County Executive Dan McCoy announced a consolidation effort regarding 911 answering services on Tuesday, March 27.
CAPITAL DISTRICT In an effort to provide “higher efficiency” and save taxpayer dollars, Albany County has announced the early results of a multi-year study of possible consolidation of dispatch and emergency services. On Tuesday, March 27, County Executive Dan McCoy announced the City of Watervliet and City of Cohoes would be turning 911 dispatch services over to the county.
“Watervliet and Cohoes residents are winning in two ways: they’ll save money by consolidating dispatch services and get help faster in emergencies by having calls go directly to the county,” said McCoy.
The study was performed through a Local Government Efficiency Grant the county applied for in 2009. Mary Rozak, spokesperson for McCoy, said the study took a look at whether taxpayers were getting “a duplication of services” and how emergency services money was being spent in each municipality.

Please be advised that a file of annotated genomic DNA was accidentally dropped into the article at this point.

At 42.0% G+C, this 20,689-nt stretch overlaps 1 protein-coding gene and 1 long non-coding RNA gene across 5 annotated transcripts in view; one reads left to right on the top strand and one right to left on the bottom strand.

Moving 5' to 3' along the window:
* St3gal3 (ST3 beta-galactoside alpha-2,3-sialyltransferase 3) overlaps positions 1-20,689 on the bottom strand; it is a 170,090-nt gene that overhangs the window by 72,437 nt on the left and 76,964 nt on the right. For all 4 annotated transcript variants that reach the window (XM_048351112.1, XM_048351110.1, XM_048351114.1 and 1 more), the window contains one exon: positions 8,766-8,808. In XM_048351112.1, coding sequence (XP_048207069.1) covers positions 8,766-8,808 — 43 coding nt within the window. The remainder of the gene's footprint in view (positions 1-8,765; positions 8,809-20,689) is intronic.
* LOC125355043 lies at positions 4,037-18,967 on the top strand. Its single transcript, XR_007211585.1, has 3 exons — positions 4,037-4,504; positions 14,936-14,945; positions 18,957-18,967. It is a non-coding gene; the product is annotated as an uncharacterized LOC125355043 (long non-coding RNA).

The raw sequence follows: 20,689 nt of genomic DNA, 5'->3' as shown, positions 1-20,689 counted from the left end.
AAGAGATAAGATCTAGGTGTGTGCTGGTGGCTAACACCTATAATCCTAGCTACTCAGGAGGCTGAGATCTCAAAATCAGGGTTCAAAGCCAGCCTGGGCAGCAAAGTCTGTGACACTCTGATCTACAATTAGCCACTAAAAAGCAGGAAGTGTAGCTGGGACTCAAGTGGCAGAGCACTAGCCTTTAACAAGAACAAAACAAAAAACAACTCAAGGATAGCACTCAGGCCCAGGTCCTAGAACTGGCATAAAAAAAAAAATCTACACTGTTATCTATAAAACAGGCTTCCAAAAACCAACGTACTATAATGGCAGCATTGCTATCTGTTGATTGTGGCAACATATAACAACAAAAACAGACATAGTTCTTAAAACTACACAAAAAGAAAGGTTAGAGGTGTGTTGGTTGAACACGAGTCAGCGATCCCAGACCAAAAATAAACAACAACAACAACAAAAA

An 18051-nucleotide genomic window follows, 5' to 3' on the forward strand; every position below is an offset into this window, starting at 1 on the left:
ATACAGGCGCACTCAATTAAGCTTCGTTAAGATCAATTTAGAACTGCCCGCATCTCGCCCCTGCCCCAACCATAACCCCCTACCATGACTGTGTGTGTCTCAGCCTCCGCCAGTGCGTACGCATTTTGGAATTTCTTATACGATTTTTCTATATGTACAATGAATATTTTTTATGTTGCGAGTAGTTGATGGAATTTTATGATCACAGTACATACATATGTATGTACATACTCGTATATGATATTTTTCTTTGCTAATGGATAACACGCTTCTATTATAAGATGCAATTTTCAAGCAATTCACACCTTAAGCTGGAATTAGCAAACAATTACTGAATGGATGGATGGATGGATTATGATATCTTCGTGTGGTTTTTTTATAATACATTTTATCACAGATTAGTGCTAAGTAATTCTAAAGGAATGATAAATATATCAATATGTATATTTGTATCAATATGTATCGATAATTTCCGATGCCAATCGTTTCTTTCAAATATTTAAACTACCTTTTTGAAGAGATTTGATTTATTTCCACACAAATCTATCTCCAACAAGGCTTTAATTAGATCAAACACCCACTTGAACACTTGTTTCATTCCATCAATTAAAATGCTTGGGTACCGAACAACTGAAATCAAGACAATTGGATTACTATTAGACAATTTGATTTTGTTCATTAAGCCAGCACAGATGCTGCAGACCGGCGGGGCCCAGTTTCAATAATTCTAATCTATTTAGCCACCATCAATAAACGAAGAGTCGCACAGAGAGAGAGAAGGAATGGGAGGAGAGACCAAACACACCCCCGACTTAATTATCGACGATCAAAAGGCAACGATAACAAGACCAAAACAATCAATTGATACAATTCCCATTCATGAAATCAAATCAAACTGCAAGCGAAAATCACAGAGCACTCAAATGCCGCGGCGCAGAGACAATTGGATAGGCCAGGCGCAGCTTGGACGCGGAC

“Back then it was thought that when 911 was established … if you have a dispatch with local employees they’re best equipped to actually dispatch their own police, fire, EMS because they know the area and they know the people,” said Rozak.
Rozak said the study disproved that theory.
“The study revealed that doesn’t really apply anymore because there is new technology and we have all kinds of advances, better training and teams of people that we call integrated units,” said Rozak.
Watervliet is already online and having 911 calls answered at the county dispatch center in the Village of Voorheesville. There was no loss of personnel because local employees were rolled over on to the county payroll, and Rozak said the city could save between $150,000 and $200,000 for the year.
Cohoes is scheduled to switch service over to the county in a few weeks and could see savings between $400,000 and $650,000, said Rozak, and the county is not seeing any immediate cost increase as a result of consolidation.